“Once it is finalised and resources are confirmed, ORC will be better placed to confirm what restoration projects will be next,” Mr Ravenscroft says.

Otago’s non-migratory galaxiid species

Otago has 15 non-migratory galaxiid species, of which 14 are threatened; four have a threat status of Nationally Critical (Highest threat category); five with a threat status of Nationally Endangered (Second Highest) and five have threat status of Nationally Vulnerable (Third highest). Eight of these species are endemic to Otago waters. Nine are only found in Otago. There are also four whitebait species in the region.

Central Otago roundhead galaxias

Central Otago roundhead galaxias

The Central Otago roundhead galaxias is only found in Central Otago and nowhere else in the world. This species has a restricted distribution occurring in some tributaries of the Taieri River and Manuherekia River catchments.

The lower limit of the Central Otago roundhead galaxias in the Manuherekia catchment is Thomson’s Creek, while the lower limit within the Taieri catchment is in the vicinity of Middlemarch, says ORC’s Team Leader Biodiversity, Pete Ravenscroft.

“In the past 25 years freshwater ecologists have observed a 50% loss of populations and or decline of numbers across the distributional range Central Otago roundhead galaxias,” he says.

The 2021 freshwater fish surveys of Thomson’s Creek supported this general understanding that the Central Otago roundhead galaxias have undergone significant distributional range shrinkage, with half of the historic previously known locations having disappeared.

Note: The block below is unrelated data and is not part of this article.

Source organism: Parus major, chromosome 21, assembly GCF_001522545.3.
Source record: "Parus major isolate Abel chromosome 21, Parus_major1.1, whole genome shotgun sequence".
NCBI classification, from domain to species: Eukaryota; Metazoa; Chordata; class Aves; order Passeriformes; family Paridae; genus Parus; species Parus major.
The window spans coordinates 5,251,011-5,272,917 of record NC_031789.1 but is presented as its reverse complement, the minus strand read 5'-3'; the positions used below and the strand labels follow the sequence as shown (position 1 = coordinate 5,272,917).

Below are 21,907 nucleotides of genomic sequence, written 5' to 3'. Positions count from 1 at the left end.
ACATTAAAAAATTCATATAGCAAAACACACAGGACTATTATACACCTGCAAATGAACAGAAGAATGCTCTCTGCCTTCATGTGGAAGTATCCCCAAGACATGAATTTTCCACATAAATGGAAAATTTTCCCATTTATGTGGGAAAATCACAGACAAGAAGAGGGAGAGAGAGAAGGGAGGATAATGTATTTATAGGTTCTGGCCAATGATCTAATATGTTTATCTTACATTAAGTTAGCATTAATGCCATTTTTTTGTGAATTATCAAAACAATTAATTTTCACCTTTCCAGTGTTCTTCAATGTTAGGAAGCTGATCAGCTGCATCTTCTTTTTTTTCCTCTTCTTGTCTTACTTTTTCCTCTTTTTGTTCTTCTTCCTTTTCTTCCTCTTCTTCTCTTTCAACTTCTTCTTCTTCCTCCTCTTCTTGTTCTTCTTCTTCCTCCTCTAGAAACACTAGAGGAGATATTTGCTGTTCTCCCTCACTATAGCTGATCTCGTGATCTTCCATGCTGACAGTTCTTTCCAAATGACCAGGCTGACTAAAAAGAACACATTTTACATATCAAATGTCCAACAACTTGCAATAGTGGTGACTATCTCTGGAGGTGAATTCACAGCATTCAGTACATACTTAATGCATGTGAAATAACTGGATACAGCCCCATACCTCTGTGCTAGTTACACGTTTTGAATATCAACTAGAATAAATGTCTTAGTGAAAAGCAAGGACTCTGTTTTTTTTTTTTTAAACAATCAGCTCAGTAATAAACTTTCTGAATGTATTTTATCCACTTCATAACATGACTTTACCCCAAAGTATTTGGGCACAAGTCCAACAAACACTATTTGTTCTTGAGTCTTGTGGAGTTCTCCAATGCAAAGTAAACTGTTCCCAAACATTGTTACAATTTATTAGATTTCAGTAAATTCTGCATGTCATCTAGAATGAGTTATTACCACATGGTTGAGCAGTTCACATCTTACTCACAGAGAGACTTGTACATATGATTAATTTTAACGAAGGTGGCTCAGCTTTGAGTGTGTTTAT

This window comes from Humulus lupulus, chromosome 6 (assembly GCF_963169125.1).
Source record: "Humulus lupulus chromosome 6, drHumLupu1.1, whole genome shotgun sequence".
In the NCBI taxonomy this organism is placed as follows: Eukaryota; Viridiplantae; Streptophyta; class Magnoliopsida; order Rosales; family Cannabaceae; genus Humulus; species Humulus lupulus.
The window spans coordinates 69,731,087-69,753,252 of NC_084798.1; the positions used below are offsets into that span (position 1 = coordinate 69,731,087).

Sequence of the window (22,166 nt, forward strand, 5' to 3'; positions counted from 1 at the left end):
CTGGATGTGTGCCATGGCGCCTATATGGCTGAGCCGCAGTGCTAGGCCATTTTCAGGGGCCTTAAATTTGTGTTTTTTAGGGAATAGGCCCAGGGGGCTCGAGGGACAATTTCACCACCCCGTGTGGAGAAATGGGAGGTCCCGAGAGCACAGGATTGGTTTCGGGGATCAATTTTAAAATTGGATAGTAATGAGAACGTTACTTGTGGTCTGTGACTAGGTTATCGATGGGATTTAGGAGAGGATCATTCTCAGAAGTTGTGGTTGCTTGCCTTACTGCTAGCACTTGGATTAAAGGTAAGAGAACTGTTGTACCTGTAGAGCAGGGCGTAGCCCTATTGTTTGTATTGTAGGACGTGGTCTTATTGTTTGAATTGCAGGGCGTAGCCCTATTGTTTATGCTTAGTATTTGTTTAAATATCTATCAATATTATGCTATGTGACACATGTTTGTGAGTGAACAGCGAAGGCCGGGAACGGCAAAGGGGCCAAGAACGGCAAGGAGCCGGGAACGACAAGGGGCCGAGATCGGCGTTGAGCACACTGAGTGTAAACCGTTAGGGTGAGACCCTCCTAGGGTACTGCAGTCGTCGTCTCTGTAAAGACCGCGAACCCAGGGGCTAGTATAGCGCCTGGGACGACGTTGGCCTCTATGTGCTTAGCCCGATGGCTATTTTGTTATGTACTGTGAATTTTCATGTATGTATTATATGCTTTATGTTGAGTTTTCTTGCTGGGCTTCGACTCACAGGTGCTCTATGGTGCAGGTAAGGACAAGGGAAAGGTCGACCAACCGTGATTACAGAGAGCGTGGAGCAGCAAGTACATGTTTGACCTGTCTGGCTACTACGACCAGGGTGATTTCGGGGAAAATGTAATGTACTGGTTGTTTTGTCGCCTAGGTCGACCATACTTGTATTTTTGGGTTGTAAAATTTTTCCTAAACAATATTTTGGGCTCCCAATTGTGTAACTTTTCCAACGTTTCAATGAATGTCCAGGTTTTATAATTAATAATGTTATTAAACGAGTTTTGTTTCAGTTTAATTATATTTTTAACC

“The remaining populations are marginal. They are either confined to small sections of springs and or are compromised my instream pressures. These remnant populations are of increasingly value and if not protected, then these too will be lost and on-going slide into extinction will continue for this galaxiid species,” he says.

The galaxiid population found in the Mawhinney Road section of the main stem of Thomson’s Creek, is the healthiest of the Thomsons Creek populations, but it is confined, he says. The recent installation of the barrier prevents trout access into this pocket of galaxiids.

The remaining populations occupy small springs where the galaxiids in most parts tend to be located towards the head of these type of ecosystems.

Habitat of the Central Otago roundhead galaxias

Central Otago roundhead galaxias utilise a variety of instream habitats, larger adults occupying cover in pools and smaller subordinate adults living amongst cobble and boulders in riffle and runs. Streams containing alluvial gravels are the most preferred habitat of the Central Otago galaxias.

The Central Otago roundhead galaxias lives for three or more years. Spawning begins in late September through to November and eggs are laid amongst porous cobble/gravel substrates at outflows of subsurface flows.

The Central Otago roundhead galaxias are found to occupy relatively low gradient streams. The species appears to only occur within a small altitudinal band of 320 – 720 metres above sea level.

Therefore, the habitat available to the Central Otago roundhead galaxias tends to be in low-gradient streams, where they are at greater risk from introduced and native predators and the impacts of agriculture.

There is also less opportunity at these lower lying elevations to encounter a naturally occurring protective barrier which prevents migration of invasive introduced species, which increases their vulnerability to predation, competition and consequently disappearance.